August 7, 2014
By Michael Chung
Recently, Fortune listed the 50 top leaders in the world. The list included country sovereigns, priests, former presidents, philanthropists, and Nobel Prize winners. People like Pope Francis, German Chancellor Angela Merkel, Nobel Peace Prize winner Aung San Suu Kyi, Ford CEO Alan Mulally, Warren Buffett, and America’s 42nd President Bill Clinton made the list.
One interesting figure to also make the Fortune 50 was Gregg Popovich, NBA head coach of the 2014 NBA World Champion San Antonio Spurs. After reviewing his record, it is no secret why he made the top 50 list. Popovich is one of the NBA’s historically best coaches.
After 18 seasons, Popovich has won five NBA Championship titles and he has only missed the playoffs once. He is one of only five NBA head coaches in the history of Basketball to have won five or more titles, the other four: Phil Jackson (11), Red Auerbach (9), Pat Riley and John Kundla (both have won 5). To learn from Gregg Popovich would be to increase leadership capacity.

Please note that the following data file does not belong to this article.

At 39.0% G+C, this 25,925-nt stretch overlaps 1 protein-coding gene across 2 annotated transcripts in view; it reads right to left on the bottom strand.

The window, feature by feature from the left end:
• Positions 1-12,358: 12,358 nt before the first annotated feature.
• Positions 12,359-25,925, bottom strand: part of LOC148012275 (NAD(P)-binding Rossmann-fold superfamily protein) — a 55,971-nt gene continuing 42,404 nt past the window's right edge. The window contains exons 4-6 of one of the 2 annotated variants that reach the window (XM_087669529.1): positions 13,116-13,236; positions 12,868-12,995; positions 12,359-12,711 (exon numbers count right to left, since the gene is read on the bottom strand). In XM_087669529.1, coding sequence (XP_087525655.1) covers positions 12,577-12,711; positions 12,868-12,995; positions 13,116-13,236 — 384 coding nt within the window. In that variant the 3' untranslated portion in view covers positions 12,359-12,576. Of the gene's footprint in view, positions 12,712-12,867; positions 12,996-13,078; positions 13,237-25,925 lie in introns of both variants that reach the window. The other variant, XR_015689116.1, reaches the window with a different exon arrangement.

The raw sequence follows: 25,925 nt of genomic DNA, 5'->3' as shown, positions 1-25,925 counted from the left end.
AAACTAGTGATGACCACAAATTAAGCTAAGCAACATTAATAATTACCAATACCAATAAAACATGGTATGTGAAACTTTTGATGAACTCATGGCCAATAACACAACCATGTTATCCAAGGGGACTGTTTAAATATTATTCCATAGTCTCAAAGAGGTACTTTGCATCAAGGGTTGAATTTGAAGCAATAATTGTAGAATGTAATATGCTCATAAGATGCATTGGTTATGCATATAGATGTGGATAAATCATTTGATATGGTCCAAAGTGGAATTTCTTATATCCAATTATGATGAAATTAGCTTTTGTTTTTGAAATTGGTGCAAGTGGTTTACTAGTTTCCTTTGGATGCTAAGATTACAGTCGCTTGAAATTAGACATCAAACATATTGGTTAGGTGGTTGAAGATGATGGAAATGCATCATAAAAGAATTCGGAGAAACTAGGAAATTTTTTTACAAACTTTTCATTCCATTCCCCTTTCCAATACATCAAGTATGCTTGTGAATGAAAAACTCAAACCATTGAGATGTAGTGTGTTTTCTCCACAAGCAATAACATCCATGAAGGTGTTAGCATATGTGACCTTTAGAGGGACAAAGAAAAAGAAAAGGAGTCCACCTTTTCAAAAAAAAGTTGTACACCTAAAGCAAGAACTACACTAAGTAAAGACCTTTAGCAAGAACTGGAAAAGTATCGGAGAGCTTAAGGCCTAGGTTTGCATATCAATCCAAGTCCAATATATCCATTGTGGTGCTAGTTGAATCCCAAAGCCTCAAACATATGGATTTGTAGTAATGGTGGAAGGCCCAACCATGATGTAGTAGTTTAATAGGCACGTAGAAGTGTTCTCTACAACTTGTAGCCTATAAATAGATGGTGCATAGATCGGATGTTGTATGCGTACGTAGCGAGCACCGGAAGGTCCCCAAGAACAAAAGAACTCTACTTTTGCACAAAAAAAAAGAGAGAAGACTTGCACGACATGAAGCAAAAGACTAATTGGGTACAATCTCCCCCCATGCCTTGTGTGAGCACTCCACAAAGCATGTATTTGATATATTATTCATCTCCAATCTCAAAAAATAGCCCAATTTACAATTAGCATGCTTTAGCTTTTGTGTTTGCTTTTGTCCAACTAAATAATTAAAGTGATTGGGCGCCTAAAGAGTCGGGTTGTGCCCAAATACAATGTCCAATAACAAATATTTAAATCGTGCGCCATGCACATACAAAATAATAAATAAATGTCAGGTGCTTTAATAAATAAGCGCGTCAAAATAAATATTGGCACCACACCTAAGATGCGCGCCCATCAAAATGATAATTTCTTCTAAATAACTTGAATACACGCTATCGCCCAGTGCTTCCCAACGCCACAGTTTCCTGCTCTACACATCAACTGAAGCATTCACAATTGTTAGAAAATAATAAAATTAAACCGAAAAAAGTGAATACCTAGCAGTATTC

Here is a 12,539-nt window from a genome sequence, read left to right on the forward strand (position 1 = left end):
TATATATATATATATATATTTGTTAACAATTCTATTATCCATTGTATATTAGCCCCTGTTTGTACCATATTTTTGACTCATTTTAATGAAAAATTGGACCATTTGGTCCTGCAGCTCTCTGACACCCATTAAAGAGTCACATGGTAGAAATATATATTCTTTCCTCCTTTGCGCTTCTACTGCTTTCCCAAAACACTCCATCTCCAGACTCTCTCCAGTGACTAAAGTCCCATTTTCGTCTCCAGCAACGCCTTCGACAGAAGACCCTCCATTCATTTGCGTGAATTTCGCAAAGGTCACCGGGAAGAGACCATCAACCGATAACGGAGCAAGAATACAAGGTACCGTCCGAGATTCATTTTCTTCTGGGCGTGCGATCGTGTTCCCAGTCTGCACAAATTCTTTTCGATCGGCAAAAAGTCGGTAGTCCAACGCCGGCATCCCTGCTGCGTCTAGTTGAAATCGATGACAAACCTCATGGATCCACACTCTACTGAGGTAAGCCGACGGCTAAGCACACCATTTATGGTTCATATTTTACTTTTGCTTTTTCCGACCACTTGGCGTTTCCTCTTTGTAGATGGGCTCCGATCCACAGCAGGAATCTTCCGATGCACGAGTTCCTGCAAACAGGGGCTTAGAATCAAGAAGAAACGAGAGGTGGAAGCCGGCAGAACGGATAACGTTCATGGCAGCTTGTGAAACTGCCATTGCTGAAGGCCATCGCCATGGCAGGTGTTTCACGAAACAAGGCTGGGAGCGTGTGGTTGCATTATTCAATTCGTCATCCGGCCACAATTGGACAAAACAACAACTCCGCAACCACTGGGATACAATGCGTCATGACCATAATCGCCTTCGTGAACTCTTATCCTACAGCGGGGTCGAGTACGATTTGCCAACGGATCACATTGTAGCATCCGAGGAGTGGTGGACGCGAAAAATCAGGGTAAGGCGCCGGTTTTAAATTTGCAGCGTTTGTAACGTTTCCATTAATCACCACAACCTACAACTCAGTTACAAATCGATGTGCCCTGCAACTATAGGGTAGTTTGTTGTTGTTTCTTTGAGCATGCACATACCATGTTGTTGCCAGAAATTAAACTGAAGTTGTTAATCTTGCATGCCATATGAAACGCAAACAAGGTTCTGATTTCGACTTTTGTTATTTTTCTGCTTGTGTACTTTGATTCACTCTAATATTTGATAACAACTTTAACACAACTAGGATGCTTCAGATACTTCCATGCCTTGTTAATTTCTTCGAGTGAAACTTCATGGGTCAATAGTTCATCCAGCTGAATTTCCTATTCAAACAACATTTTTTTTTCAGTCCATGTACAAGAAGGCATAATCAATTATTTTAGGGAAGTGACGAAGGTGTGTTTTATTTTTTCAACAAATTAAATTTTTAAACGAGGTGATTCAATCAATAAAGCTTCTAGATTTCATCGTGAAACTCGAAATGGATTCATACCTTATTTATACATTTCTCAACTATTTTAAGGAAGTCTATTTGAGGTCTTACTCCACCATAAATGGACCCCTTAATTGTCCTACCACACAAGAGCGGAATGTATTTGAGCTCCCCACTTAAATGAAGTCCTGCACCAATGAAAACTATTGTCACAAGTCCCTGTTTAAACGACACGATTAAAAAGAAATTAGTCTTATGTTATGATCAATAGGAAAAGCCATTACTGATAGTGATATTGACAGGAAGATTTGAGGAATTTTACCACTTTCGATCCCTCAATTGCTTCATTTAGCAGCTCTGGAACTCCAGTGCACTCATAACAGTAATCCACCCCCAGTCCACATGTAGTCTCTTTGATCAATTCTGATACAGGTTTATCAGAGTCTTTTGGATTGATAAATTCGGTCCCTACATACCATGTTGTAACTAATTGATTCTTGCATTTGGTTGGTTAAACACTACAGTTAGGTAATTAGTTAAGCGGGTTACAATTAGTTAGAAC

One characteristic of Popovich’s success—empowerment—he does not micro-manage his players but develops them throughout the season so they can perform on their own within his system. In effect, Popovich has created a symbiotic scheme where both coach and player own the game. Jake Turtel of Fortune writes, “But the bottom line is he’s a quiet leader who believes in letting his players play—and not just his superstars. Popovich downright nurtures his bench, which this year had the fourth highest scoring average of all time.” Every player on the team has a role and believes they can impact the team towards victory.
One of Popovich’s empowerment teaching methods is to let his players solve specific problems. In an interview with Jeff McDonald of Spurs Nation, Popovich gives those interested in leadership studies insight into how he empowers his players and can help those in leadership empower those they lead. McDonald transcribes: